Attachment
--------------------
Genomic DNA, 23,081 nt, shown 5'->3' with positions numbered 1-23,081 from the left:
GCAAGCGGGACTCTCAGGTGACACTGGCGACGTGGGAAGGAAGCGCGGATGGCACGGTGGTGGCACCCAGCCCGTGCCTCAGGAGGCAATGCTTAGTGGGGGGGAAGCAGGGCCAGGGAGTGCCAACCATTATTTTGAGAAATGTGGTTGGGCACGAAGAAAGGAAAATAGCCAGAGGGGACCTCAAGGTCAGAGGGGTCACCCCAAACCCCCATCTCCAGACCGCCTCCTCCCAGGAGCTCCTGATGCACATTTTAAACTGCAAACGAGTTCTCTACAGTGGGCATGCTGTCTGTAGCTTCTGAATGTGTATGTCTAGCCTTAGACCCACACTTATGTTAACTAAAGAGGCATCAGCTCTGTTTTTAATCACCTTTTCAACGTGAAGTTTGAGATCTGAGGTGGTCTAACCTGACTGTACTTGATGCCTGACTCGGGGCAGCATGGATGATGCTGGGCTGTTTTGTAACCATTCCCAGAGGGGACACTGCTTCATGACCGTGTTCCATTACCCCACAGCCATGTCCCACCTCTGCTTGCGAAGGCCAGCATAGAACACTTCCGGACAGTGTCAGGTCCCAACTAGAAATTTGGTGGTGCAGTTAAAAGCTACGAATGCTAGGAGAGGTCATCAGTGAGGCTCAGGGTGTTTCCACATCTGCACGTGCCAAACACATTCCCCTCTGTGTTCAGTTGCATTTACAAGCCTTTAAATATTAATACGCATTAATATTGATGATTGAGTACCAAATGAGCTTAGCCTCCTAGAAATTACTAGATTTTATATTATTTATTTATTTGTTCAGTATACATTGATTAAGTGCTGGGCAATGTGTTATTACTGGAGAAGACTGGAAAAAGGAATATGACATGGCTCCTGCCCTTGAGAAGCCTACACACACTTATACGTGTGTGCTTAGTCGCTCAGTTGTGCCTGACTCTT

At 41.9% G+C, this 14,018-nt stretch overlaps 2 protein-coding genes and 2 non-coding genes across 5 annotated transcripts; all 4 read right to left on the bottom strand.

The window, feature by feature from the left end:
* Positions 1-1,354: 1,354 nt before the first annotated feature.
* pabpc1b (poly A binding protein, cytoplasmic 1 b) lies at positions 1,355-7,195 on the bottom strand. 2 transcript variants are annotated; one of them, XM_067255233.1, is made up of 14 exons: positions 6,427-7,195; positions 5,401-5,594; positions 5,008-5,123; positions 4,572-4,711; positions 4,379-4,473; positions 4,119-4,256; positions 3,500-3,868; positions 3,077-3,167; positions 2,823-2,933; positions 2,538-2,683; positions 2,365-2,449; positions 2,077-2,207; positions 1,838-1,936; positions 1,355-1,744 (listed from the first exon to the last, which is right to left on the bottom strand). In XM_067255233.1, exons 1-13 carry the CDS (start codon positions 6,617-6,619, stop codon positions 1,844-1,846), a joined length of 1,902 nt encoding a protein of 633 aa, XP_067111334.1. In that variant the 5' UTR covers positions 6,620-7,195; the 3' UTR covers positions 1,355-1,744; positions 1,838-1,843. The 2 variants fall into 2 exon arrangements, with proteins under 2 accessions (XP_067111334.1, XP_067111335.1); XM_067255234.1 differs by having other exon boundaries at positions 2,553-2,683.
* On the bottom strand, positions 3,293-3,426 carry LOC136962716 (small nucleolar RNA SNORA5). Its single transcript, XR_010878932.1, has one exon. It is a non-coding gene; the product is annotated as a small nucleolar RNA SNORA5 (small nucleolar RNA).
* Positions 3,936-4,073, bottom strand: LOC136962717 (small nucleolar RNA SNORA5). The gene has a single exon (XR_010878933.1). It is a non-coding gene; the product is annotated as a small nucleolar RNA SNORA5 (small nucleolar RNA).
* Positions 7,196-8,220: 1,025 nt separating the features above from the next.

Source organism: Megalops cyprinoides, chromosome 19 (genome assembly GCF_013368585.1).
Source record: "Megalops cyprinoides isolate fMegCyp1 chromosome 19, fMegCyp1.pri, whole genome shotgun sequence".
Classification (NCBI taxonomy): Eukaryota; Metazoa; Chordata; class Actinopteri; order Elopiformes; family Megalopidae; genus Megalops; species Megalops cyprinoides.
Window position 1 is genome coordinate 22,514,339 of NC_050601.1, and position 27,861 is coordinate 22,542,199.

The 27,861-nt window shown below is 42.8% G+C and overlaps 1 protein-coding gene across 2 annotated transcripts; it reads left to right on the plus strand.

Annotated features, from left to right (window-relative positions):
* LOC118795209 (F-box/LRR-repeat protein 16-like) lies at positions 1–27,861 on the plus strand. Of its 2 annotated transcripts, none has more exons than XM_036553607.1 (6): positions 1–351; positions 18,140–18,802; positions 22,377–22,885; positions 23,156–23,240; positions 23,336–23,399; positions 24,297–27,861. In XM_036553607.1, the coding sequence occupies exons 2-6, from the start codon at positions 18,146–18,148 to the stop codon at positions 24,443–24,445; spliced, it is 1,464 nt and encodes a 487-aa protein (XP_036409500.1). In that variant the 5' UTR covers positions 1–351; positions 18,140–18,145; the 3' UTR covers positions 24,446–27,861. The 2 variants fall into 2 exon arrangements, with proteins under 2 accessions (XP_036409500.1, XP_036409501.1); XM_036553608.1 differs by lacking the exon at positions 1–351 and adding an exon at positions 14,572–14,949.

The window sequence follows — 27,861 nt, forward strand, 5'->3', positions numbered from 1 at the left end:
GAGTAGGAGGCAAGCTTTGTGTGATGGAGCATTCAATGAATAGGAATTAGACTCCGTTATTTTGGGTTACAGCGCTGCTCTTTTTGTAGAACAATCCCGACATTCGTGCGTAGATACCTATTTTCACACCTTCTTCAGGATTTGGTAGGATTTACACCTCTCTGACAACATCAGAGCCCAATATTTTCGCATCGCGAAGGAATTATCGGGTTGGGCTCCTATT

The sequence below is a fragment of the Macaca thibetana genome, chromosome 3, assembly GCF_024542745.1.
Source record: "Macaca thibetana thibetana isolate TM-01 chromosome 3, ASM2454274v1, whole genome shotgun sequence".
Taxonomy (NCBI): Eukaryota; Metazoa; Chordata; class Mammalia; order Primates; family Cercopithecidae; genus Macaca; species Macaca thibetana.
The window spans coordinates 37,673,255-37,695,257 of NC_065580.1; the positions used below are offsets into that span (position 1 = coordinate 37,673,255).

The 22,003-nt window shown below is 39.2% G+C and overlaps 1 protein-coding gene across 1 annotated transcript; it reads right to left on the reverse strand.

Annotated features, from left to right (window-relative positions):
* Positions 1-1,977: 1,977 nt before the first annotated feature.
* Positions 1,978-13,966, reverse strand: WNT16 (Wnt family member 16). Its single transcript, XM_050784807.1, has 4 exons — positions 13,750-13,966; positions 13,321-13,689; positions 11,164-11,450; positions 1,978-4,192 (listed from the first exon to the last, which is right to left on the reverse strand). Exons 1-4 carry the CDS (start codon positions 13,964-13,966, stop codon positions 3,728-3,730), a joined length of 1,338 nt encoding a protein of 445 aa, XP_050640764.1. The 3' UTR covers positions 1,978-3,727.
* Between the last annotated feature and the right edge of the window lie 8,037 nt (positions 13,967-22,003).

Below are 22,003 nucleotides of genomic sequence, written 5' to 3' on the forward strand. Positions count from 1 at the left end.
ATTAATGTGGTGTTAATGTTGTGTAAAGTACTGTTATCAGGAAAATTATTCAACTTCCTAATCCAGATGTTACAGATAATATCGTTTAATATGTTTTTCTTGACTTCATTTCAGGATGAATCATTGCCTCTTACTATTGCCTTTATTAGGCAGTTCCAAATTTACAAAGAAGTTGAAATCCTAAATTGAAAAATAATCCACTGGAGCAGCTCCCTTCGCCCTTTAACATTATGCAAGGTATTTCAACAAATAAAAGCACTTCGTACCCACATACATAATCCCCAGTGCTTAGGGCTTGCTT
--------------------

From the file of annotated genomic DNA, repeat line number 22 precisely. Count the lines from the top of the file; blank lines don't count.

The window spans coordinates 37,673,255-37,695,257 of NC_065580.1; the positions used below are offsets into that span (position 1 = coordinate 37,673,255).